Historic voluntary euthanasia laws have passed in the Australian state of Victoria's Upper House after a 28-hour marathon sitting, leaving the state on the brink of becoming the first in the country to legalise assisted dying for the terminally ill.
In a dramatic end to days of debate, the state government's voluntary assisted dying bill passed - with amendments - 22-18 votes in the 40-member upper house.
Because amendments to the bill were agreed it must now return to the lower house for ratification before becoming law.
The bill passed in the lower house last month, with MPs voting 47 to 37 in favour of introducing voluntary euthanasia.
The legislation required amendments to pass the upper house, including halving the timeframe for eligible patients to access the scheme from 12 months to live to six months to live.
There will be exemptions for sufferers of conditions such as motor neurone disease and multiple sclerosis, who will be able to access the scheme in their final 12 months.
Once passed it will give patients suffering intolerable pain the right to choose a doctor-assisted death from 2019.
Premier Daniel Andrews said the law would give terminally ill people dignity at the end of their lives.
"Today's all about emotion, and it's all about compassion," he said.
"It's about providing for those who have for too long been denied a compassionate end the control, the power over the last phase of their journey. It's about giving to them that control."
Opponents accused of stringing out debate
Despite concerns about the health of MPs and staff working extreme hours, Parliament sat through Tuesday night and continued through Wednesday until the vote at 4.10pm.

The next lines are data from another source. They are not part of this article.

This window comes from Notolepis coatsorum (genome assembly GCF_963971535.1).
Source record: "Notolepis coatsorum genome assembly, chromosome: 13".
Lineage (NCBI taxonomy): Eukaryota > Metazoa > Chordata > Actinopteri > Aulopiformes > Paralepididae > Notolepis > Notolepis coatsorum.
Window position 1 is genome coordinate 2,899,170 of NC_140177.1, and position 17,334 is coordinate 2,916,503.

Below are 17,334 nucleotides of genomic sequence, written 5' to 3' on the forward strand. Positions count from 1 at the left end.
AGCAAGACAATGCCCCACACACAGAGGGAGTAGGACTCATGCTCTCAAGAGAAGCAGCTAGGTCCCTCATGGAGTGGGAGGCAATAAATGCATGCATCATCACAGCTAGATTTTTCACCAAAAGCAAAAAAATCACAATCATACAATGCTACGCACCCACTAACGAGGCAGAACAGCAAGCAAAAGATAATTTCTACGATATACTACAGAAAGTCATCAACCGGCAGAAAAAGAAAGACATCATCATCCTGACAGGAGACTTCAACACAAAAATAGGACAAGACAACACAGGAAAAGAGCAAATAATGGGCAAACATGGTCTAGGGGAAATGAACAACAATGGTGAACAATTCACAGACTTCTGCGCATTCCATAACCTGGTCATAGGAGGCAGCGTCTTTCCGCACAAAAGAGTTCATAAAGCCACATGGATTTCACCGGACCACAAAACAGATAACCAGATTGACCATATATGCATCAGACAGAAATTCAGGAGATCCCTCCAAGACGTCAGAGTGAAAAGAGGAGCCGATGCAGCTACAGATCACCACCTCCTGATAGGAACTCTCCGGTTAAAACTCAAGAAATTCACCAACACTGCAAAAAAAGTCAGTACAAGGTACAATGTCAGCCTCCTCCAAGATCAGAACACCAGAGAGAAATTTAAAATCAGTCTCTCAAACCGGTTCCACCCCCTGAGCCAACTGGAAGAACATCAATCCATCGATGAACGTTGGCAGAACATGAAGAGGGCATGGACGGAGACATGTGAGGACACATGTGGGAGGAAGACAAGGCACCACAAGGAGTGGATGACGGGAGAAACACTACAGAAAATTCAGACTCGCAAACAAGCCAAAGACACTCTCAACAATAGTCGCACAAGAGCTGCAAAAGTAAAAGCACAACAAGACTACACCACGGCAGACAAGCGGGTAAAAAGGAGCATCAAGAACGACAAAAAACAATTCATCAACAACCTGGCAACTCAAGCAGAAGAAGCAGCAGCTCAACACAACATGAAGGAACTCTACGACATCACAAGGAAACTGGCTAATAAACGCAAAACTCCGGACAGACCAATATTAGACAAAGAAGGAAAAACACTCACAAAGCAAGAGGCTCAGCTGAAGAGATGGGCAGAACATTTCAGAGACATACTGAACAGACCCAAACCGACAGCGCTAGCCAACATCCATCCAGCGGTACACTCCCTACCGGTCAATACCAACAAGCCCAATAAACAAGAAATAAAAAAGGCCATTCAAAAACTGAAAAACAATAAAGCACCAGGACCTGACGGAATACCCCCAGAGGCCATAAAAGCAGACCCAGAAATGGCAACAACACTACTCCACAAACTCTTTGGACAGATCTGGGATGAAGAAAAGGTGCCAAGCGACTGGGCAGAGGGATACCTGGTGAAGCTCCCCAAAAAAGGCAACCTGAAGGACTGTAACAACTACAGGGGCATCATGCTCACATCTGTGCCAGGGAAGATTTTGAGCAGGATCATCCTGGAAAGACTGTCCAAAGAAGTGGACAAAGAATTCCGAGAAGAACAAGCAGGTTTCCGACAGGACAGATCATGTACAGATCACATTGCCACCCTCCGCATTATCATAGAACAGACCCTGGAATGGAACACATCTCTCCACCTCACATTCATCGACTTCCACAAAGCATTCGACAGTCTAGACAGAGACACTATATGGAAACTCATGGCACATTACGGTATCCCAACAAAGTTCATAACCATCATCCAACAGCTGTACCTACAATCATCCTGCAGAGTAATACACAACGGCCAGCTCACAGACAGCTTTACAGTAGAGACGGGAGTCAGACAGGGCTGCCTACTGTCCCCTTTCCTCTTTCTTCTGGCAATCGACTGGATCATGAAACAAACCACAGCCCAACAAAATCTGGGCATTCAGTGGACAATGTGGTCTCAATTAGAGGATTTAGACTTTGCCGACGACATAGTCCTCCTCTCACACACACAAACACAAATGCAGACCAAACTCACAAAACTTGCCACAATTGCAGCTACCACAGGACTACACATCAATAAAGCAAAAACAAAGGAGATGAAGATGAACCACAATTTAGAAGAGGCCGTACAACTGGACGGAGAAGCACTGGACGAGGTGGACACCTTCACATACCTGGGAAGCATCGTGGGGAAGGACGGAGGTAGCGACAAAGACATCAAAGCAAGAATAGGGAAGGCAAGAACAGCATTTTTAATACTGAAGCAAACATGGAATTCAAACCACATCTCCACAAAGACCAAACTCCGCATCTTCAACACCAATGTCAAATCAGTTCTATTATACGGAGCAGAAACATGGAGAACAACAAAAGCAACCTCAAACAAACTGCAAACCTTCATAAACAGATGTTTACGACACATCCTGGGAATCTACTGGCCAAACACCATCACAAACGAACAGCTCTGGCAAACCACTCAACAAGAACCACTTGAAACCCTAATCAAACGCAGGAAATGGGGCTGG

Debate dragged on with opponents questioning dozens of the 141 clauses.
Supporters of the bill accused the critics of futile filibustering.
There was a stand-off over whether to adjourn parliament to allow MPs to rest, with the supporters unwilling to do so as they wanted the bill to pass.
The final vote followed more than 24 hours of continuous debate in the Upper House last week, that saw one MP opposed to the law use the term "Nazi" in the chamber.
That debate was postponed when Labor MP Daniel Mulino collapsed and was taken away in an ambulance.
The government's leader in the Upper House, Gavin Jennings, had accused opponents of trying to string out debate "far beyond the terms of reasonable argument" to try to delay the bill's passage through the Parliament.
Mr Jennings and his ministerial colleague Jaala Pulford also lashed out at some questioning throughout Wednesday night as being repetitive.
Opponents used the lengthy debate to challenge different elements of the bill, including access to the drug and what type of drug would be used for the lethal dose - something the government is yet to reveal.
Under the legislation, terminally ill Victorians will be able to obtain a lethal drug within 10 days of asking to die, following a three-step request process involving two independent medical assessments.
They must be over the age of 18, of sound mind, have lived in Victoria for at least 12 months and be suffering in a way that "cannot be relieved in a manner the person deems tolerable".
The patient must administer the drug themselves, but a doctor could deliver the lethal dose in rare cases where someone was physically unable to end their own life.
The legislation includes 68 "safeguards", including new criminal offences to protect vulnerable people from abuse and coercion and a special board to review all cases.
The amended bill returns to the lower house next week.